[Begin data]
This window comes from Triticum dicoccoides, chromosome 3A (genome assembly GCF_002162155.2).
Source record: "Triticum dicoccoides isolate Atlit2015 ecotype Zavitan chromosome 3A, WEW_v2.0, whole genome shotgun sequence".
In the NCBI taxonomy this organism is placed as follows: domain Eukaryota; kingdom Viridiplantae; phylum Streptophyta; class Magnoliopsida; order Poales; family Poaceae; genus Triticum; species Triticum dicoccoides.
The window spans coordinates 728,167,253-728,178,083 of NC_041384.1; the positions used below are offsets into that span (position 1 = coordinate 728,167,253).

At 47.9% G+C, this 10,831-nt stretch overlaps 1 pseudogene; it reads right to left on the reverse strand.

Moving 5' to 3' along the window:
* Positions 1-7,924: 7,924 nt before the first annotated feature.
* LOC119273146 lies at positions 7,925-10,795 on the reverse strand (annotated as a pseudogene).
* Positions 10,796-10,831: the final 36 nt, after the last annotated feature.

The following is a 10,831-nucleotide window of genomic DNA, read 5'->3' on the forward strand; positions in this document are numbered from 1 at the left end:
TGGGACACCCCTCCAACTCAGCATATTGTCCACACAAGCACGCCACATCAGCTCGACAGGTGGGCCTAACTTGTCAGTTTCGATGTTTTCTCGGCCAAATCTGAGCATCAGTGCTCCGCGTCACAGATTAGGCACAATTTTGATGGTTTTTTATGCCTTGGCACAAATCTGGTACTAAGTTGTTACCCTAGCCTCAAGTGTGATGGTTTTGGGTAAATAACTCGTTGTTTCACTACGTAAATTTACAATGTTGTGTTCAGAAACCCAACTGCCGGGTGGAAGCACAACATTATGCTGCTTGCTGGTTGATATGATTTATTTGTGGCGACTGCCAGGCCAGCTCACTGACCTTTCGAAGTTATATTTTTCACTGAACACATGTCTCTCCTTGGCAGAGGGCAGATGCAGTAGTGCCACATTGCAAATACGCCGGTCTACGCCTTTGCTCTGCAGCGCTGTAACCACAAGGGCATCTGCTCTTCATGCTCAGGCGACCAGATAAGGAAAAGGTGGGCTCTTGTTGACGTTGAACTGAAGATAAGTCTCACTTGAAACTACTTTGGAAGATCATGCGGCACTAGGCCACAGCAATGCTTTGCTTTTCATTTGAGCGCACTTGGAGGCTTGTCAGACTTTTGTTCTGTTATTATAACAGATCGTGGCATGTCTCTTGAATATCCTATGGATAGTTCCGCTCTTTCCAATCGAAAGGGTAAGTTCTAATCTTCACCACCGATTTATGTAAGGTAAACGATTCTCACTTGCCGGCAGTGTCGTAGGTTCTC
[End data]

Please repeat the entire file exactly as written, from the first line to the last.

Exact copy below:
This window comes from Triticum dicoccoides, chromosome 3A (genome assembly GCF_002162155.2).
Source record: "Triticum dicoccoides isolate Atlit2015 ecotype Zavitan chromosome 3A, WEW_v2.0, whole genome shotgun sequence".
In the NCBI taxonomy this organism is placed as follows: domain Eukaryota; kingdom Viridiplantae; phylum Streptophyta; class Magnoliopsida; order Poales; family Poaceae; genus Triticum; species Triticum dicoccoides.
The window spans coordinates 728,167,253-728,178,083 of NC_041384.1; the positions used below are offsets into that span (position 1 = coordinate 728,167,253).

At 47.9% G+C, this 10,831-nt stretch overlaps 1 pseudogene; it reads right to left on the reverse strand.

Moving 5' to 3' along the window:
* Positions 1-7,924: 7,924 nt before the first annotated feature.
* LOC119273146 lies at positions 7,925-10,795 on the reverse strand (annotated as a pseudogene).
* Positions 10,796-10,831: the final 36 nt, after the last annotated feature.

The following is a 10,831-nucleotide window of genomic DNA, read 5'->3' on the forward strand; positions in this document are numbered from 1 at the left end:
TGGGACACCCCTCCAACTCAGCATATTGTCCACACAAGCACGCCACATCAGCTCGACAGGTGGGCCTAACTTGTCAGTTTCGATGTTTTCTCGGCCAAATCTGAGCATCAGTGCTCCGCGTCACAGATTAGGCACAATTTTGATGGTTTTTTATGCCTTGGCACAAATCTGGTACTAAGTTGTTACCCTAGCCTCAAGTGTGATGGTTTTGGGTAAATAACTCGTTGTTTCACTACGTAAATTTACAATGTTGTGTTCAGAAACCCAACTGCCGGGTGGAAGCACAACATTATGCTGCTTGCTGGTTGATATGATTTATTTGTGGCGACTGCCAGGCCAGCTCACTGACCTTTCGAAGTTATATTTTTCACTGAACACATGTCTCTCCTTGGCAGAGGGCAGATGCAGTAGTGCCACATTGCAAATACGCCGGTCTACGCCTTTGCTCTGCAGCGCTGTAACCACAAGGGCATCTGCTCTTCATGCTCAGGCGACCAGATAAGGAAAAGGTGGGCTCTTGTTGACGTTGAACTGAAGATAAGTCTCACTTGAAACTACTTTGGAAGATCATGCGGCACTAGGCCACAGCAATGCTTTGCTTTTCATTTGAGCGCACTTGGAGGCTTGTCAGACTTTTGTTCTGTTATTATAACAGATCGTGGCATGTCTCTTGAATATCCTATGGATAGTTCCGCTCTTTCCAATCGAAAGGGTAAGTTCTAATCTTCACCACCGATTTATGTAAGGTAAACGATTCTCACTTGCCGGCAGTGTCGTAGGTTCTC